Interview Prezi expert Spencer Waldron


This way, you will make sure to give a memorable and unique performance!

With all the different forms of presentation out there these days, it can still be quite a challenge to determine which factors contribute to a successful presentation. That's why we sat down with Spencer Waldron, the Director of Global Communication & Remote at Prezi, one of the innovative presentation tools that will play an increasingly prominent role in the world of (keynote) presentations. He has some essential pointers for when you want to give a memorable and unique presentation.

Mockup - Tips&Tricks


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You can read about it in this whitepaper, prepared especially for you by our presentation designers.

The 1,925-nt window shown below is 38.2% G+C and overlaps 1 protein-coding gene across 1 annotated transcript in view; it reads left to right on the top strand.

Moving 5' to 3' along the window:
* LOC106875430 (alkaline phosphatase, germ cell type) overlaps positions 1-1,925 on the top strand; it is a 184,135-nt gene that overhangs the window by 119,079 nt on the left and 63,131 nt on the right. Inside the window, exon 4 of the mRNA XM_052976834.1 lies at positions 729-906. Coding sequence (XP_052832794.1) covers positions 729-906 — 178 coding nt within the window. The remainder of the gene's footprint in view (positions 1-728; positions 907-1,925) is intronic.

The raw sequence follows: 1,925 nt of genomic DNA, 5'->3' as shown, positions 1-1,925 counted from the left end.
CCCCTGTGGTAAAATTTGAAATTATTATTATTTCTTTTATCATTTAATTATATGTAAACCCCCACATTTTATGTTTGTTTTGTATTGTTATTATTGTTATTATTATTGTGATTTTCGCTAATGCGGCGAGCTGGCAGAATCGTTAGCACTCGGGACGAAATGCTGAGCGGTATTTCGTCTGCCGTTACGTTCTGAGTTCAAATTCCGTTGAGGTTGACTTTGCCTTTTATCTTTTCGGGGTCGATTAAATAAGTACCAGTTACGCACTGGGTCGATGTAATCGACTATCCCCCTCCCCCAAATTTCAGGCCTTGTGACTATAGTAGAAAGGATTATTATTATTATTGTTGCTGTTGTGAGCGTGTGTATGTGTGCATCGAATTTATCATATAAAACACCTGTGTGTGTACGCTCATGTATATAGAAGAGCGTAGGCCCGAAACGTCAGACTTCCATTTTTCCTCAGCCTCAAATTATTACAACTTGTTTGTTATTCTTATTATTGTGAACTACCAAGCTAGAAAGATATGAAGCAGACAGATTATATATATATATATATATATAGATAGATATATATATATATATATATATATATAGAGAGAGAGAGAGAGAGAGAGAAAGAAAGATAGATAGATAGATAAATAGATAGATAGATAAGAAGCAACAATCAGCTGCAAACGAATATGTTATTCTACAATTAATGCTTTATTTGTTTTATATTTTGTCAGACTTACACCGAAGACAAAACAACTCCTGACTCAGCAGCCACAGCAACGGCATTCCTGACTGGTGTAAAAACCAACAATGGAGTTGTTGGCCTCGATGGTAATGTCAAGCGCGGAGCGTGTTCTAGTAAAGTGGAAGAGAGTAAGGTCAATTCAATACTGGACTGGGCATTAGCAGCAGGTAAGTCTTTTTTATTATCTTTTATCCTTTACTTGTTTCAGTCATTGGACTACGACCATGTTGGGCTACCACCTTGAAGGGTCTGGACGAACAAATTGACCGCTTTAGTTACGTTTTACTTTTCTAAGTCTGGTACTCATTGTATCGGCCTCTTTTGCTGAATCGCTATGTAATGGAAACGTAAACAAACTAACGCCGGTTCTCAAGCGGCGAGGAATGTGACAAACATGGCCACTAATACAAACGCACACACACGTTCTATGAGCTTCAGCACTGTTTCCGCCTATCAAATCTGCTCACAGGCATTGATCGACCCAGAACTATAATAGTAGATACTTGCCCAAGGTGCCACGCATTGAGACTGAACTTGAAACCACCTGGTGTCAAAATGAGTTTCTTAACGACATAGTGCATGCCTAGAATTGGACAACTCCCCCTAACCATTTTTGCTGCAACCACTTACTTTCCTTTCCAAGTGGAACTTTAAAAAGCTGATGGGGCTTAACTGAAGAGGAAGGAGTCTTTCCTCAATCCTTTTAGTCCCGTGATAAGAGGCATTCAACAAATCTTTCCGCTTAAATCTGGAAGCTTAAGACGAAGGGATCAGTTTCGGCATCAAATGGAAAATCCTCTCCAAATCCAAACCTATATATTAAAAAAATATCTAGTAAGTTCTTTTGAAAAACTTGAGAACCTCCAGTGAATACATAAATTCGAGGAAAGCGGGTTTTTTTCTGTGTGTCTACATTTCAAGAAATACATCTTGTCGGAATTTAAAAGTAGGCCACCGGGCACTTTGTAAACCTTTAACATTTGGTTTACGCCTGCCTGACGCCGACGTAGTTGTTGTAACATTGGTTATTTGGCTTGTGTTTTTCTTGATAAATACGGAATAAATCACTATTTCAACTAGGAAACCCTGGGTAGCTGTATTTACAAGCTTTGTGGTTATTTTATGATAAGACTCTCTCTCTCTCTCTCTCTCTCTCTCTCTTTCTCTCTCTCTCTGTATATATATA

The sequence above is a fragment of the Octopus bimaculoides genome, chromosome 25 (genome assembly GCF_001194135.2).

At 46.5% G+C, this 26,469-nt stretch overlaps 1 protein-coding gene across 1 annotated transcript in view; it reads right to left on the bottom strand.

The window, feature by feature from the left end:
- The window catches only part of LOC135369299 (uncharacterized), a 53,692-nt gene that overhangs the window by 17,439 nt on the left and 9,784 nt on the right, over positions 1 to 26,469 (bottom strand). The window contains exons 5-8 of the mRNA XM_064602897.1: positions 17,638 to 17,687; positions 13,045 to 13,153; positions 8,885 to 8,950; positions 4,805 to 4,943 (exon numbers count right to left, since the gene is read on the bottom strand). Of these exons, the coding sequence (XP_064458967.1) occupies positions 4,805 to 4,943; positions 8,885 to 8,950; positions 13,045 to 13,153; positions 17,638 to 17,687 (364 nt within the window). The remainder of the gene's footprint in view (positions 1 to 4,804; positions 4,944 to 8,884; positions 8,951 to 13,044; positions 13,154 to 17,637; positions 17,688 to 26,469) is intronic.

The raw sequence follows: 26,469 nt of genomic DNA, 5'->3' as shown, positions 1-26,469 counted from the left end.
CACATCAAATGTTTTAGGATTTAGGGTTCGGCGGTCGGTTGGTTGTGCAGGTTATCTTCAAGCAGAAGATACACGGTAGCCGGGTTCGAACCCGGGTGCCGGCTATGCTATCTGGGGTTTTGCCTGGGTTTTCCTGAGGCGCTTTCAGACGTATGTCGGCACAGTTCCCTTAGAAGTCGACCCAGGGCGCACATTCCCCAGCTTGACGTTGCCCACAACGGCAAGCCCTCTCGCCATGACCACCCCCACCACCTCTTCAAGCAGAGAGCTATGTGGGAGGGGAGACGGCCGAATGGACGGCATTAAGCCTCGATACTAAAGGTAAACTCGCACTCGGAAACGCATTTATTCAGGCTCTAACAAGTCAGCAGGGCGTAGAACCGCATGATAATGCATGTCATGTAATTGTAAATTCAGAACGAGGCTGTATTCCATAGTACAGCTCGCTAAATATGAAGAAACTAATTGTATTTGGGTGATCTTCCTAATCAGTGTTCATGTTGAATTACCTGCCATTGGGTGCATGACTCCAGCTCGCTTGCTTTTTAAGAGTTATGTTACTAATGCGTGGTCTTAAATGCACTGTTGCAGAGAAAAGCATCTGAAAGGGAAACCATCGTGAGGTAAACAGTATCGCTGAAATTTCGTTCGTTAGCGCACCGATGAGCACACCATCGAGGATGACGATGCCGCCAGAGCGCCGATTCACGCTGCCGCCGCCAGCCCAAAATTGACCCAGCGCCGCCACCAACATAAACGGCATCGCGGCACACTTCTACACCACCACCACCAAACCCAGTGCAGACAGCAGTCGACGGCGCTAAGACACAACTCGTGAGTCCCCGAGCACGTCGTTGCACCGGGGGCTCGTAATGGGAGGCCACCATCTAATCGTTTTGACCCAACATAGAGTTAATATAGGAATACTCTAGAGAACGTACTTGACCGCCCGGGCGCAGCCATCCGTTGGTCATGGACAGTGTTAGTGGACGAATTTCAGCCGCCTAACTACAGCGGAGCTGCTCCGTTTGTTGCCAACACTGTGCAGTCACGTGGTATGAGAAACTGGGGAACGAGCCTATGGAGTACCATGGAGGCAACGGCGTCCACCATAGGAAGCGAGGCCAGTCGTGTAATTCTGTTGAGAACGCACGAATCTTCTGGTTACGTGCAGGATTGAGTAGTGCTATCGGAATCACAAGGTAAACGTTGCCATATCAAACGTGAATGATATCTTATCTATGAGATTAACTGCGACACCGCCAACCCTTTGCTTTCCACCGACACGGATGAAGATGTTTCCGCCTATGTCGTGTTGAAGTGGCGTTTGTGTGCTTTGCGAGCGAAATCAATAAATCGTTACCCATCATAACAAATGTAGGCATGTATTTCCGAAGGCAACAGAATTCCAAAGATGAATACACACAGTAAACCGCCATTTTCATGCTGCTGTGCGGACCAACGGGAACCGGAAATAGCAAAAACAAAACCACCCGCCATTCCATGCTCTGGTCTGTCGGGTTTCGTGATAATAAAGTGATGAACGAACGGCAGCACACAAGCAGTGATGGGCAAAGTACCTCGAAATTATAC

One of the factors that indicates that you actually care about the audience and the value you can provide them with, is the amount of preparation you put into your performance, which is, according to Spencer, of utmost importance.

"When Steve Jobs did a keynote, he spent 3 to 4 months planning it, checking everything weeks before his presentation -. he was obsessed with preparation. When you go onto stage, you tend to focus on how you feel, but you're not focusing on what's going on in the room; is the audience engaged? So, the first big thing you need to do is invest time in practice. I regularly receive the question 'how do you look so calm?'. I feel like a duck: it looks calm and graceful on the outside, but it's going crazy on the inside. What the audience doesn't know is that I turned up a day before the presentation and went through my presentation for 8 hours."